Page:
It was twenty years ago, in the comic book shops of Pensacola, another way station in a peripatetic childhood (their dad was selling cars in town), that William and Chris first met Sean Dugas. All three boys were obsessed with Magic: The Gathering, a fantasy game in the vein of Dungeons & Dragons, played with cards representing different creatures, weapons, or powers. By the time they were teenagers, Sean and the Cormier brothers had amassed thousands of cards, decks they would draw from in late-night and weekend tournaments.
Sean was a year younger than the twins, a “Breezer” from across Pensacola Bay in peninsular Gulf Breeze, a wealthy suburb. But contrary to the elitist Breezer reputation, Sean passed no judgment. Like the brothers, he was a child of divorce. William and Chris felt like they could talk to Sean about anything. For two people who rarely cultivated relationships outside their own, making friends with Sean was unusual. But in 1996, just as they prepared to start high school, their father found a job in Atlanta. The family was uprooted again.
Perhaps it was jealousy over the boys’ bond that led Bill to try to be their equal more than their father. When they got jobs at fifteen, Bill expected them to contribute to the household bills. When they dropped out of school midway through their sophomore year, he didn’t intervene. When he struck Chris in an argument and the two seventeen-year-olds ran away, he didn’t give chase.
But the boys could never escape—the same combination of dependency and obligation always brought the three back together. As they became adults, the twins adopted their father’s nomadic tendencies.
Oddly, Chris was first to break away, for a job running a Kansas Waffle House when he was nineteen. Left alone with the family dysfunction, twenty-year-old William joined the Navy and got married in 2001. But Bill soon moved his mother and the twins’ little brother to live with Chris, now the provider. In 2003 Chris was arrested for possession of meth with intent to distribute. From his station in Pensacola, William was furious at Bill for not keeping his younger twin out of trouble. He also blamed himself.
Without his twin, William was faring little better. He injured his back and was discharged from the service in late 2004. He got a $50,000-a-year corporate job with Waffle House in Georgia, and in 2006 he became a father. But a year later, his wife divorced him, he lost custody of his son, and he lost his job, finding himself stuck with more than $600 in monthly child support.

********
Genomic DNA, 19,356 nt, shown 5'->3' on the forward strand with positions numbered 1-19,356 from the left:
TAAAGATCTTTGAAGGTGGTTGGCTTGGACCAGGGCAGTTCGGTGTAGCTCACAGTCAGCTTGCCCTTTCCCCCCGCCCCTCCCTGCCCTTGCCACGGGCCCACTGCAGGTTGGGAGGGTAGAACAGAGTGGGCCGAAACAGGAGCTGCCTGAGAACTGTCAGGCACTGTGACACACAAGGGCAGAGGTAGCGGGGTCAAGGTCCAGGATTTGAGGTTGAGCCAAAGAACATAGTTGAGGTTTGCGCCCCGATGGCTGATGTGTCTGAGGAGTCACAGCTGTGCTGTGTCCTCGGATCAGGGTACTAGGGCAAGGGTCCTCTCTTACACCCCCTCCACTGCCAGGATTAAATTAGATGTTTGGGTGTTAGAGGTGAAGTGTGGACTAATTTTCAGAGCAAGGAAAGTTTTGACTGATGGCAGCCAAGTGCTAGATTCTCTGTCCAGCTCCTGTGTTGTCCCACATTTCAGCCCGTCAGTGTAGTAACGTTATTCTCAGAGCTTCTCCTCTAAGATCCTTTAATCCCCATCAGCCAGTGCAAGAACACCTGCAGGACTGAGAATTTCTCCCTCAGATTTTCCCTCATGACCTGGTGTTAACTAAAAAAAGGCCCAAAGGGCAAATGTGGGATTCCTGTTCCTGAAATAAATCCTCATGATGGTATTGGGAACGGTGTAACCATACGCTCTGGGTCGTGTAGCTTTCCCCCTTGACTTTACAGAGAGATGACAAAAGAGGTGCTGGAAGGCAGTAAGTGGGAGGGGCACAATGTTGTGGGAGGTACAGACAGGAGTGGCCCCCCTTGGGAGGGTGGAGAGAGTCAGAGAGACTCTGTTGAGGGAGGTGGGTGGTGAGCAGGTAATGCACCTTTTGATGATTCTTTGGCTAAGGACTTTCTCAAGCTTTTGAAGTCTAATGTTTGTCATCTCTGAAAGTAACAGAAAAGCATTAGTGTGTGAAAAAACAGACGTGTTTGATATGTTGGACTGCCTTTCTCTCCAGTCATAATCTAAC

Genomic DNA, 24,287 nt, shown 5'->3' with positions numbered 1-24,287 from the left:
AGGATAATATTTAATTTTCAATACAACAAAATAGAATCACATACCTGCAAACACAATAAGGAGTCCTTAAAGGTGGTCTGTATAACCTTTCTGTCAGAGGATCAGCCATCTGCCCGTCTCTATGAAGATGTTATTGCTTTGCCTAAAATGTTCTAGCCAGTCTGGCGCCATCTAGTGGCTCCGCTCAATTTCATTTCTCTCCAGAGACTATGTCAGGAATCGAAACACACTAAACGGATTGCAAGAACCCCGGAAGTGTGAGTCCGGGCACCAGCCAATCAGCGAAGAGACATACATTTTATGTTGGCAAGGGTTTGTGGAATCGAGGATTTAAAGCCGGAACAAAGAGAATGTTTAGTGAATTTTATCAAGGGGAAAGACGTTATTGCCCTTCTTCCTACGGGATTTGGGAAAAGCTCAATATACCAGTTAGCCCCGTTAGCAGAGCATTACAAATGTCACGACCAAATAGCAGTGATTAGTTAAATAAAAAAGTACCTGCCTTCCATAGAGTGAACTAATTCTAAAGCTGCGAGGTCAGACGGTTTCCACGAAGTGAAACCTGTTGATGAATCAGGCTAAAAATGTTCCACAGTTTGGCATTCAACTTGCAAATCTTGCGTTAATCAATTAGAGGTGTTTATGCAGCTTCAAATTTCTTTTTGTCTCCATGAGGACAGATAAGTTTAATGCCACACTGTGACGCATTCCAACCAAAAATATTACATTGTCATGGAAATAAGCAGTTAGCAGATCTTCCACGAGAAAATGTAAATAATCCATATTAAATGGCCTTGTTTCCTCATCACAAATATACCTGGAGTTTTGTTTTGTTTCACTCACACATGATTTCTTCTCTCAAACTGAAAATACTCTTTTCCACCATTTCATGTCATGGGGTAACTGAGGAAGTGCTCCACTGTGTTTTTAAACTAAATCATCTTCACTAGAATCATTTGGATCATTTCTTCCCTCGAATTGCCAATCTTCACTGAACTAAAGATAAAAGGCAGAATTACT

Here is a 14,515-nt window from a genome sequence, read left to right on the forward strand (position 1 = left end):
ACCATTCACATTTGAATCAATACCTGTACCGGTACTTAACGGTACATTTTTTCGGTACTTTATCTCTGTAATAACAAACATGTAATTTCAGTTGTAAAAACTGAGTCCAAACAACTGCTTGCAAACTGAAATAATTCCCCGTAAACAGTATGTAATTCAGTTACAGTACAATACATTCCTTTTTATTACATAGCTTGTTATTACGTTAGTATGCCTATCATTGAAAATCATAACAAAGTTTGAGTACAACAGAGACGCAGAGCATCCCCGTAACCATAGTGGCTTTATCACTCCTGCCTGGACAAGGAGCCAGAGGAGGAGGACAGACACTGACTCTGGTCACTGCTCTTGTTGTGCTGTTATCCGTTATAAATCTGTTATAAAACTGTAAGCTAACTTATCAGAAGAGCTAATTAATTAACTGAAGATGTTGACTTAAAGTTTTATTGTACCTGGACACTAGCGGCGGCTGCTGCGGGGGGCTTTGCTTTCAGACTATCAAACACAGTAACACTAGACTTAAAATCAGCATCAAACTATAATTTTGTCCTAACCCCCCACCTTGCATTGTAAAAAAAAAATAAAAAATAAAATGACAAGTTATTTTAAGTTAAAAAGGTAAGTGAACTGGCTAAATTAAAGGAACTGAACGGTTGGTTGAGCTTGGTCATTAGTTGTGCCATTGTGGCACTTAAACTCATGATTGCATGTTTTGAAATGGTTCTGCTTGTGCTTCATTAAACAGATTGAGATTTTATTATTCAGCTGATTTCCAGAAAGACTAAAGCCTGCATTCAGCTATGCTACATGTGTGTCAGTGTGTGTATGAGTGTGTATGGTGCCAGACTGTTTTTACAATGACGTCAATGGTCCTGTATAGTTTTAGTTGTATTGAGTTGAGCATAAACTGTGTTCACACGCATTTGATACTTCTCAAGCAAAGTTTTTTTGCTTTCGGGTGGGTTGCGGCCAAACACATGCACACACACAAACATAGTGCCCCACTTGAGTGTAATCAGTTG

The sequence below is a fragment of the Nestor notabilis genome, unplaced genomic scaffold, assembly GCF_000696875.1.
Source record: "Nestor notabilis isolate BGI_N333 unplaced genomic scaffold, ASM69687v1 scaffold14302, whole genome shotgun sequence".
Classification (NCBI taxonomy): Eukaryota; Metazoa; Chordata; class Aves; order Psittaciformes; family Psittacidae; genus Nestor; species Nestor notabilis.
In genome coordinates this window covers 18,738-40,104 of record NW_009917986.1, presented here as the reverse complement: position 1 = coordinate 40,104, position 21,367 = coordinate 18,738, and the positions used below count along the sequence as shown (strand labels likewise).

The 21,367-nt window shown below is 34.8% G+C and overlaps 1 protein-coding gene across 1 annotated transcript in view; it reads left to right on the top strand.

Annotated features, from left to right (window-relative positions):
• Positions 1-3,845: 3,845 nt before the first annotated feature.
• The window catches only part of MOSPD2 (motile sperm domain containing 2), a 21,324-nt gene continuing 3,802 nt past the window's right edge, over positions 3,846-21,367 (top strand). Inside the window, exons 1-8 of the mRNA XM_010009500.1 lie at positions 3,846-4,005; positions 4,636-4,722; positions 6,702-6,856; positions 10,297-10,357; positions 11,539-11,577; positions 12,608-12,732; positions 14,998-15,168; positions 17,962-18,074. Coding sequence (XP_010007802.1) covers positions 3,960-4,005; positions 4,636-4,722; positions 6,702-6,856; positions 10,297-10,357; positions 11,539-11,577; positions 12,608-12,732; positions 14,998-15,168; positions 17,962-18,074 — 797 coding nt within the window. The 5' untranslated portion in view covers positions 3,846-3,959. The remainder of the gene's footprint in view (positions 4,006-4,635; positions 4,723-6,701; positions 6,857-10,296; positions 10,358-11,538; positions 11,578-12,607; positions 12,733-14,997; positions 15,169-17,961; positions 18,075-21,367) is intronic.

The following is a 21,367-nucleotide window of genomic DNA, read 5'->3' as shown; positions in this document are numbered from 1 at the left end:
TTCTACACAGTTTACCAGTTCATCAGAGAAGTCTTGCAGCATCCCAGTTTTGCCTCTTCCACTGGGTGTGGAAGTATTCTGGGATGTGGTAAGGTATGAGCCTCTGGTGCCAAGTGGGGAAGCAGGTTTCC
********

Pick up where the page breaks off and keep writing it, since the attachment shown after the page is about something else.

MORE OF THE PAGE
To weather these hardships, William and Chris gravitated to each other. William helped Chris get a job at a Waffle House franchise. Chris helped William with child support. The two began playing poker. The next five years were a blur of service jobs and moving in with and away from their father. In 2009 the boys were busted in Bill’s Dahlonega trailer with a safe full of marijuana. Chris took the fall—probation and a $1,000 fine. After a subsequent brawl between William and Bill, the twins lived in William’s Mercury for four summer months, parking overnight in quiet neighborhoods and the Walmart parking lot, the windows rolled up in the sweltering heat to keep out bugs while the brothers ate potted meat sandwiches.
In 2010 William got a job as a poker dealer at the greyhound racetrack in Pensacola. Chris became a regular at the tables. Scott Davidson, a fellow poker dealer, recalls their apartment: “It was like they would have the same thoughts. One would offer you a drink while the other was making it. It was like a well-oiled, 1950s-type home.” Matching shaving kits sat side-by-side in the bathroom. One twin cooked and the other washed dishes. Another frequent guest at the Cormiers’ Florida abode was a lanky, dreadlocked reporter who loved to smoke, drink beer, and talk the Cormiers up about anything. Through everything—all the years and all the moves—Sean Dugas was the one friend the twins had managed to hold on to.
At the end of last August, William and Chris left on one of their gambling trips, this time to the poker rooms in and around Pensacola. Sean had invited them to stay at his house while they were in town. When the two arrived at Sean’s on August 22, they found their host with his jaw wired shut, his trademark bushy beard shaved off. Sean had been knocked unconscious at a party days earlier. But he didn’t let that spoil the reunion. He hugged his guests. “He was excited to see them,” says Dherry Day Jr., Sean’s friend who was there at the time. Later the four headed down to the Spanish Trail Pub & Eatery, where over pitchers of beer, the twins joked about exacting revenge on Sean’s assailant. When Sean’s pain worsened, they offered to take him to the emergency room.
But during the following days, a rift between the Cormiers and Sean became apparent. Rhys Watkins, another of Sean’s friends, says that Sean spent four or five nights sleeping on Watkins’s couch across town. “He didn’t want to go home,” says Watkins. Sean didn’t seem afraid of the twins, just annoyed. After everyone had been getting along so well, suddenly it seemed the brothers had outlasted their welcome. “He didn’t want to be the asshole to tell them to leave,” says Watkins.